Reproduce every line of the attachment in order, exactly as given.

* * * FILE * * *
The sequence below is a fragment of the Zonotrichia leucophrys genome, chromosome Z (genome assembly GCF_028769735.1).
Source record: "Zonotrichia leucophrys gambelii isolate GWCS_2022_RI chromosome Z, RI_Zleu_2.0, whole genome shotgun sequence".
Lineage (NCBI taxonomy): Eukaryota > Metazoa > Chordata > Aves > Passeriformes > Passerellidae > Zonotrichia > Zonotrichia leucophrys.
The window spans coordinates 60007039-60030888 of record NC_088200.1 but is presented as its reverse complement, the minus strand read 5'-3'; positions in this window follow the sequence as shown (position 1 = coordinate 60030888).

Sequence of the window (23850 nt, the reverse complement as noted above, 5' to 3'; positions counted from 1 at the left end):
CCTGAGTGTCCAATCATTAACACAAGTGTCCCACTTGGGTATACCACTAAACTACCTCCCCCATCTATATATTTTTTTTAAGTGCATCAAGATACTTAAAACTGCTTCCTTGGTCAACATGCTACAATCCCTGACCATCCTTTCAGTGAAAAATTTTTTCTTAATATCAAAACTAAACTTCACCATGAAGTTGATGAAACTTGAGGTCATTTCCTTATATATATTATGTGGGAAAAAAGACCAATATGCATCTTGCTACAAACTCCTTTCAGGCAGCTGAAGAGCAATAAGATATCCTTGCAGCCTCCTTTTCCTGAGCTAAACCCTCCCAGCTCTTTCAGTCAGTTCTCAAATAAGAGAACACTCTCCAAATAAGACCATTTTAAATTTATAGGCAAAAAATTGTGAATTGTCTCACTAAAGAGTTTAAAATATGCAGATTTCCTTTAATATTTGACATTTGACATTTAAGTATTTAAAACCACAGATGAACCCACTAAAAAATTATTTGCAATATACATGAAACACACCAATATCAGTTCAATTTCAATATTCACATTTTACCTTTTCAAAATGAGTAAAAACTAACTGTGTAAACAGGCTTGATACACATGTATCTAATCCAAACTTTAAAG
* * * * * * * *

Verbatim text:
The sequence below is a fragment of the Zonotrichia leucophrys genome, chromosome Z (genome assembly GCF_028769735.1).
Source record: "Zonotrichia leucophrys gambelii isolate GWCS_2022_RI chromosome Z, RI_Zleu_2.0, whole genome shotgun sequence".
Lineage (NCBI taxonomy): Eukaryota > Metazoa > Chordata > Aves > Passeriformes > Passerellidae > Zonotrichia > Zonotrichia leucophrys.
The window spans coordinates 60007039-60030888 of record NC_088200.1 but is presented as its reverse complement, the minus strand read 5'-3'; positions in this window follow the sequence as shown (position 1 = coordinate 60030888).

Sequence of the window (23850 nt, the reverse complement as noted above, 5' to 3'; positions counted from 1 at the left end):
CCTGAGTGTCCAATCATTAACACAAGTGTCCCACTTGGGTATACCACTAAACTACCTCCCCCATCTATATATTTTTTTTAAGTGCATCAAGATACTTAAAACTGCTTCCTTGGTCAACATGCTACAATCCCTGACCATCCTTTCAGTGAAAAATTTTTTCTTAATATCAAAACTAAACTTCACCATGAAGTTGATGAAACTTGAGGTCATTTCCTTATATATATTATGTGGGAAAAAAGACCAATATGCATCTTGCTACAAACTCCTTTCAGGCAGCTGAAGAGCAATAAGATATCCTTGCAGCCTCCTTTTCCTGAGCTAAACCCTCCCAGCTCTTTCAGTCAGTTCTCAAATAAGAGAACACTCTCCAAATAAGACCATTTTAAATTTATAGGCAAAAAATTGTGAATTGTCTCACTAAAGAGTTTAAAATATGCAGATTTCCTTTAATATTTGACATTTGACATTTAAGTATTTAAAACCACAGATGAACCCACTAAAAAATTATTTGCAATATACATGAAACACACCAATATCAGTTCAATTTCAATATTCACATTTTACCTTTTCAAAATGAGTAAAAACTAACTGTGTAAACAGGCTTGATACACATGTATCTAATCCAAACTTTAAAG